By Sue Troiani Piccolo
Step into a Cosmopolitan feel and enjoy some classic French food with a twist from Executive Chef Luc Dimnet.
The Brasserie, located at 100 E 53rd street in Manhattan, has style and contemporary grace. Get their earlier, so you can stop by the bar and let Bridget or Tim suggest a cool and refreshing cocktail before you sit down and enjoy your meal from one of several menus, Prix Fixe, summer or their Classic menu. I opted for the L.Elephant Rosé (St. Germain, Cranberry, Rosé Cotes de Provence) before I sat down for our meal.
We started with appetizers. I picked from the prix-fixe menu. Beginning with a Frisée aux Lardons, (Roquefort cheese, apple bacon and croutons) tossed with delicious Dijon vinaigrette. My companions went for the summer menu and started with Lobster Bisque. Of course, I had to see what they were raving about, so I tried some of theirs, light and airy bisque with nice-size pieces of lobster. I had to have a second spoonful in an attempt to figure out what the unique and delicate flavor was that savored our palate. We broke down and asked our most knowledgeable senior-waiter Peter, who has been with the Brasserie for 13 1/2 years. “What is the twist that is salivating our tongues?” I asked. “Green apples!” he answered smiling. Yes, that’s right, you read it here, he said “green apples” in the lobster bisque. Absolutely, a unique and rousing idea.
As we ate our appetizers, much to our surprise, Peter came out with some tasters Souse Chef Jerome had sent out to us: Crab Cake with a Lemon Mousse, Escargot with Fava Beans, summer squash, green beans, peas and carrots in a get-more-of-their-French-bread-to-dip-in sauce (chicken stock, butter, garlic and I’m sure a secret ingredient that they wouldn’t reveal) and a Mushroom Risotto done to perfection. If you asked me for my favorite, I could not choose just one. Each appetizer had uniqueness all of its own and each as delicious as the one before.
As we sat and talked, we learned a little about the history of the Brasserie from Peter. Actually, it gave us a breather from all the food we tasted. So I’m passing this on to you. The Bras started in 1959 and was opened 24/7. It was frequented by theater goers and stars. Later on, it was the premiere restaurant for Studio 54; again, everyone came to this after hour’s eatery. In 1995 the place was devastated by a fire and closed until 2000 when Diller, Scofidio and Renfro reopened and redesigned into that Cosmo feel with the Patina group. Kudos to them, for reopening the iconic restaurant where the 1st part of the season finale of “Sex in the City” was filmed. No wonder they picked there to film: the décor and ambiance fit like a glove.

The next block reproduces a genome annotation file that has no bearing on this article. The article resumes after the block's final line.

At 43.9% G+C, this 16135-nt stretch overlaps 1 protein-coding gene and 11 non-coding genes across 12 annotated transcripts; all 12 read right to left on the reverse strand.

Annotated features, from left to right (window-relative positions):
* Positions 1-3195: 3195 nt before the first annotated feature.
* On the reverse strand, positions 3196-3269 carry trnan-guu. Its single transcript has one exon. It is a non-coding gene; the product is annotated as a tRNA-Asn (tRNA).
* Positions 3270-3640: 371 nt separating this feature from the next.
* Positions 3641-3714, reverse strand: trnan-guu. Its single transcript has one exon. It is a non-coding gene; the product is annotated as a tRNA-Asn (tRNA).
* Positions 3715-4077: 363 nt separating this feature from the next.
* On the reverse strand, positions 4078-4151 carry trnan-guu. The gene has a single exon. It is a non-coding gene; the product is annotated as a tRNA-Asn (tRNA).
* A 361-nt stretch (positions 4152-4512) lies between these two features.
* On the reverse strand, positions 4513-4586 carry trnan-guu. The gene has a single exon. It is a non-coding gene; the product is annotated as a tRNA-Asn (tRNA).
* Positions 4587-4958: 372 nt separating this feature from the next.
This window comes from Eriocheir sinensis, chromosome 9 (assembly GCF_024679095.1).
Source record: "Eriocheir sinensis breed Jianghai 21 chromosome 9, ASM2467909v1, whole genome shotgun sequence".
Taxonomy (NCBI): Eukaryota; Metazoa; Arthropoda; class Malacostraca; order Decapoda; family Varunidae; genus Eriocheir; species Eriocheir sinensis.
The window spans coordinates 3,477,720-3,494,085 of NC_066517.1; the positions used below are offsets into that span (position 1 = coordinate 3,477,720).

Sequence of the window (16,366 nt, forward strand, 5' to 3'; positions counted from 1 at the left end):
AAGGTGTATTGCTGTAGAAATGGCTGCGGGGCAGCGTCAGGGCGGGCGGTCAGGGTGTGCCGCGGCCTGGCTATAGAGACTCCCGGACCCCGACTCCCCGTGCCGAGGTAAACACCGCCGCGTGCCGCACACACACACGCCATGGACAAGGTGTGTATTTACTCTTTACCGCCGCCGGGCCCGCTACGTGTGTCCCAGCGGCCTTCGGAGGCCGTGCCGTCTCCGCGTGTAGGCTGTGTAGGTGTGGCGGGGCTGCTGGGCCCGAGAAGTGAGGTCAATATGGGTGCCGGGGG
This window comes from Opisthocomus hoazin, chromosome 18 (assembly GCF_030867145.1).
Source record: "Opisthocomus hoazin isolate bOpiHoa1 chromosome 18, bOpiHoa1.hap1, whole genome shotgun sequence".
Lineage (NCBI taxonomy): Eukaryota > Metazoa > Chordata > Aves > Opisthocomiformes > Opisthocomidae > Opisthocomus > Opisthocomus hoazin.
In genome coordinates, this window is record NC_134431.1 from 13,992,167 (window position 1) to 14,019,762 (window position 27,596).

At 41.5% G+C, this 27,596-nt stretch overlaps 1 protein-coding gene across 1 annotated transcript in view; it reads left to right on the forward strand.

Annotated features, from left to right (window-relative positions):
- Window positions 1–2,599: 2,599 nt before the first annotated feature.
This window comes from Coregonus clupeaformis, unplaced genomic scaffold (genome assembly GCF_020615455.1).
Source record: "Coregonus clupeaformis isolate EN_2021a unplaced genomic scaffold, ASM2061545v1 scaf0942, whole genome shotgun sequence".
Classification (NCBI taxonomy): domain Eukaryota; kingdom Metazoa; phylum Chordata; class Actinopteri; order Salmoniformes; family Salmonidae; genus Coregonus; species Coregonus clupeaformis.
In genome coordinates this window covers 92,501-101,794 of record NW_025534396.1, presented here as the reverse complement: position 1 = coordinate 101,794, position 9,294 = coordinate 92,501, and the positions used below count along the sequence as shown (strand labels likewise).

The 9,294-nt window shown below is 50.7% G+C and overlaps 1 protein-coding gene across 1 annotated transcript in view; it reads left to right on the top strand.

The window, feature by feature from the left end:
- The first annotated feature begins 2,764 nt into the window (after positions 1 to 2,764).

While trying to distract our waiter by asking questions, he soon realized what we were on to. A breather? “Oh, no, not here” he must have been thinking. He left and came back with our entrees. My Coq au Vin and their Lobster Thermidor. Oh my! Where was I going to put this food? You can’t insult the French Chef; it’s like eating at momma’s house in an Italian family. Do I wrap it up and call it a night? Do I hide it in my pocketbook and say I ate it all? Nope! The aroma just drew me in. “Just one small bite”, I thought to myself, until our waiter came back and said “How is everything?” I looked down at my plate: empty! I peered up at Peter and told him it was delicious, as I tried to hide the fact that I ate it all. He took our plates graciously and said nothing about the fact we ate everything. Trained very well, I must say. “Never let the customer feel like they are gluttons”. He excused himself and said he would “be back in a moment”, and, true to his word, in a moment he was at our table with a glass for each of us, a slightly sweet dessert wine from the Cadillac region of France. “Well, this is the best dessert you can have”, I said to my companions, being so full, until our waiter arrived with several platters of desserts.
Pastry Chef Kenneth Larsen sent out an array of desserts. I thought I couldn’t possibly take one more bite. Wrong! What do they always say? “There is always room for dessert”. I had to taste the home-made Maple ice-cream and the Pecan Praline, an exceptionally creamy, not overly-sweet ice-cream. On another plate was the Rhubarb Sorbet with a delicate panna cotta and diced rhubarb laid artistically on the plate. Thinking it couldn’t get any better, lying next to me was the chocolate-filled Beignets with a dipping sauce of dark chocolate. “Hmmm… Maybe I’ll have just one. I mean, I am here on business and pleasure…” After taking a bite, I realized that, for fried-stuff with dark chocolate, they weren’t greasy; they were light, airy and lick-your-fingers delectable. Across from them was the Warm Apple Tart Tatin, slightly tangy and complemented with the Muscavado ice cream. But, staring directly at me was the Caramelized Chevre Cake; honey roasted pear, and candied pecans. Well, well… I just couldn’t take another bite; I did and there was my magic moment: the best cheese cake I ever ate. Sorry, Grandma! Made of 30% goat cheese, this cake was to die for. Rich, yet light, an absolute must-have-again.
I have to say, the personalities and experience of the staff, from the hostess and GM Jerome Oliveri to the bartender Bridget and our waiter Peter makes me want to go back, not just for the magnificent food, but for the overall experience of a friendly, great-food NY Cosmo feel. I recommend the Brasserie on E 53rd in NYC anytime. Tell them Sue sent you.